Minnesota Lt. Gov. Peggy Flanagan and Department of Higher Education Commissioner Dennis Olson, Jr. visited Fond du Lac Tribal and Community College in Cloquet on Monday, March 4.
The duo, members of Minnesota Gov. Tim Walz's executive cabinet team, came to Cloquet to visit not just a community college, but a tribal community college.
"The reason you feel at home here is because you see your culture here; you see Ojibwe culture here," Olson said, receiving cheers and applause from the audience. "You see native culture; you see native staff and faculty. You just feel at home."
Olson, a member of Fond du Lac Band of Ojibwe, was born and raised in Cloquet. He is the first Native American to serve in his current position.
According to Olson, an important part of creating a new budget includes a look at Native issues that impact education and why they are important.
"We went line by line through the budget for both K12 and higher education," Flanagan said. She cautioned listeners that the budget still has to pass through the Legislature before it is finalized.
She is excited about the portion of the budget affecting tribal contract schools. The state aid program promotes equal education specifically for students enrolled in contract schools. She explained the wording would allow for funding to increase as more students attending schools increased, instead of a flat funding amount for the year.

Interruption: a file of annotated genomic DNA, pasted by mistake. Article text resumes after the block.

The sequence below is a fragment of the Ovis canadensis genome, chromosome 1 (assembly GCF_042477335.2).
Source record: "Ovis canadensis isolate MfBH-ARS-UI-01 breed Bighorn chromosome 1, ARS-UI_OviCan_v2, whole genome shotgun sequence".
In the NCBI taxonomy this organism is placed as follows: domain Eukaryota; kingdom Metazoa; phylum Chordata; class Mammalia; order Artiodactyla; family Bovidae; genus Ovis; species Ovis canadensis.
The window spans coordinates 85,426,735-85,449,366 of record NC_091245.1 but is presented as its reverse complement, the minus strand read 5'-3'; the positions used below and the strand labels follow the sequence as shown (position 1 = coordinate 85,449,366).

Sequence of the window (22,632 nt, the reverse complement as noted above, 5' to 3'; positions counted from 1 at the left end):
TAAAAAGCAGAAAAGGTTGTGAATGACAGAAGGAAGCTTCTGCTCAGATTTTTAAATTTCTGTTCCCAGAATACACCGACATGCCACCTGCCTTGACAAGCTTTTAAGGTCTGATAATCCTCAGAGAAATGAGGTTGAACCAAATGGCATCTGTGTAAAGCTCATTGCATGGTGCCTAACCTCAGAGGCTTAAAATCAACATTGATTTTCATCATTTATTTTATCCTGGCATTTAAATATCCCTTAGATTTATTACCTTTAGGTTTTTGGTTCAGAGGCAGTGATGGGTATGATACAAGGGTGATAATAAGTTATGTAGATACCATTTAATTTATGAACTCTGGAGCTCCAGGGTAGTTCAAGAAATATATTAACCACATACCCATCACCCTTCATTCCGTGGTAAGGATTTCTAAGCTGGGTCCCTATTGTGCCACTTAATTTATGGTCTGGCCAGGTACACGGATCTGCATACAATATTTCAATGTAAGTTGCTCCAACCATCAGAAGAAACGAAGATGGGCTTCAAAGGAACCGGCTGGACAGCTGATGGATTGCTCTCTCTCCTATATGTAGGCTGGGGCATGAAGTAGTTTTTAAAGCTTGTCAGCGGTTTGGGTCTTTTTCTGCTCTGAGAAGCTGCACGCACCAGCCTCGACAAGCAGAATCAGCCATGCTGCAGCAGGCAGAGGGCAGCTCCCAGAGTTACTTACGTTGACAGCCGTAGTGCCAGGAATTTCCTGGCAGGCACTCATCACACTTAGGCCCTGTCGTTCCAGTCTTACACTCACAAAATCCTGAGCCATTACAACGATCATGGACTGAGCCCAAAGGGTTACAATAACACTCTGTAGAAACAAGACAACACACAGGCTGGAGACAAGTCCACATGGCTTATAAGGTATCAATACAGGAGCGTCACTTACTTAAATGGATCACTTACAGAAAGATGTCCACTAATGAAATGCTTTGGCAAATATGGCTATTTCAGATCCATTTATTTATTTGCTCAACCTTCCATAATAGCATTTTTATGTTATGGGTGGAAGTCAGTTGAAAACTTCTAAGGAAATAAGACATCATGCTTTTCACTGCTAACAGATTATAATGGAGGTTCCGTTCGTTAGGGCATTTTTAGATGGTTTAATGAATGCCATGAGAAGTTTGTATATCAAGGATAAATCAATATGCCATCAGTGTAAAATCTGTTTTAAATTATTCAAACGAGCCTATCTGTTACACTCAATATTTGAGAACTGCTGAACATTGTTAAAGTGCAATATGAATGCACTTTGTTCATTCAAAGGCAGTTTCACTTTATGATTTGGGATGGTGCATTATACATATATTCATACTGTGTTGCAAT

Olson and Flanagan said there is more to attending college than simply the cost of tuition: affordable housing, transportation, health care and child care. About 17 percent of students at FDLTCC are non-traditional. In many classes, people age 25 and older are mixed in with traditional-age students.
The proposed budget would include money for traditional healers as well as options to deal with the opioid issues that significantly affect Native American people.
There is funding earmarked to help Department of Corrections with a re-entry program for those who have been incarcerated. The planned focus is on culturally appropriate aidmeeting spiritual needs and reuniting children with their parents. Native Americans have the highest out-of-home placement rates. A member of the audience said the current system makes getting children back to their parents very difficult.
"The system is broken," Flanagan acknowledged.